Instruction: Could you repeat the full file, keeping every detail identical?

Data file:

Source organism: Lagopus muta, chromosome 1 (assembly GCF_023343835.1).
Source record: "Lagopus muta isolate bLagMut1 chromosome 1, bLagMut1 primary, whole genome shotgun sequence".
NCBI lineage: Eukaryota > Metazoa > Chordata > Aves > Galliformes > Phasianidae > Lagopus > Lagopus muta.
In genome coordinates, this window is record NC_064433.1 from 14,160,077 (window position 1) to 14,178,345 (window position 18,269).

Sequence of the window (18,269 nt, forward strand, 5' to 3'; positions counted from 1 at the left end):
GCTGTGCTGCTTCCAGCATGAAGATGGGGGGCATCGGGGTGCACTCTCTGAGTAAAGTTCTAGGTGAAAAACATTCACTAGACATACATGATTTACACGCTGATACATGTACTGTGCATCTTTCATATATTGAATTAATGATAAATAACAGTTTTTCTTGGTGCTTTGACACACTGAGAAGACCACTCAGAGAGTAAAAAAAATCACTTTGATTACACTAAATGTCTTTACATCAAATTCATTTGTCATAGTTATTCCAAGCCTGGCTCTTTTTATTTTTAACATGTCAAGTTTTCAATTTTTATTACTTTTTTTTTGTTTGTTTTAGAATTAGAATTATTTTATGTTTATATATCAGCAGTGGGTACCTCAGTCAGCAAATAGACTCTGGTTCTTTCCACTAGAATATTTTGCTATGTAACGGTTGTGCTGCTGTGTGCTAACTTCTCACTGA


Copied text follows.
Source organism: Lagopus muta, chromosome 1 (assembly GCF_023343835.1).
Source record: "Lagopus muta isolate bLagMut1 chromosome 1, bLagMut1 primary, whole genome shotgun sequence".
NCBI lineage: Eukaryota > Metazoa > Chordata > Aves > Galliformes > Phasianidae > Lagopus > Lagopus muta.
In genome coordinates, this window is record NC_064433.1 from 14,160,077 (window position 1) to 14,178,345 (window position 18,269).

Sequence of the window (18,269 nt, forward strand, 5' to 3'; positions counted from 1 at the left end):
GCTGTGCTGCTTCCAGCATGAAGATGGGGGGCATCGGGGTGCACTCTCTGAGTAAAGTTCTAGGTGAAAAACATTCACTAGACATACATGATTTACACGCTGATACATGTACTGTGCATCTTTCATATATTGAATTAATGATAAATAACAGTTTTTCTTGGTGCTTTGACACACTGAGAAGACCACTCAGAGAGTAAAAAAAATCACTTTGATTACACTAAATGTCTTTACATCAAATTCATTTGTCATAGTTATTCCAAGCCTGGCTCTTTTTATTTTTAACATGTCAAGTTTTCAATTTTTATTACTTTTTTTTTGTTTGTTTTAGAATTAGAATTATTTTATGTTTATATATCAGCAGTGGGTACCTCAGTCAGCAAATAGACTCTGGTTCTTTCCACTAGAATATTTTGCTATGTAACGGTTGTGCTGCTGTGTGCTAACTTCTCACTGA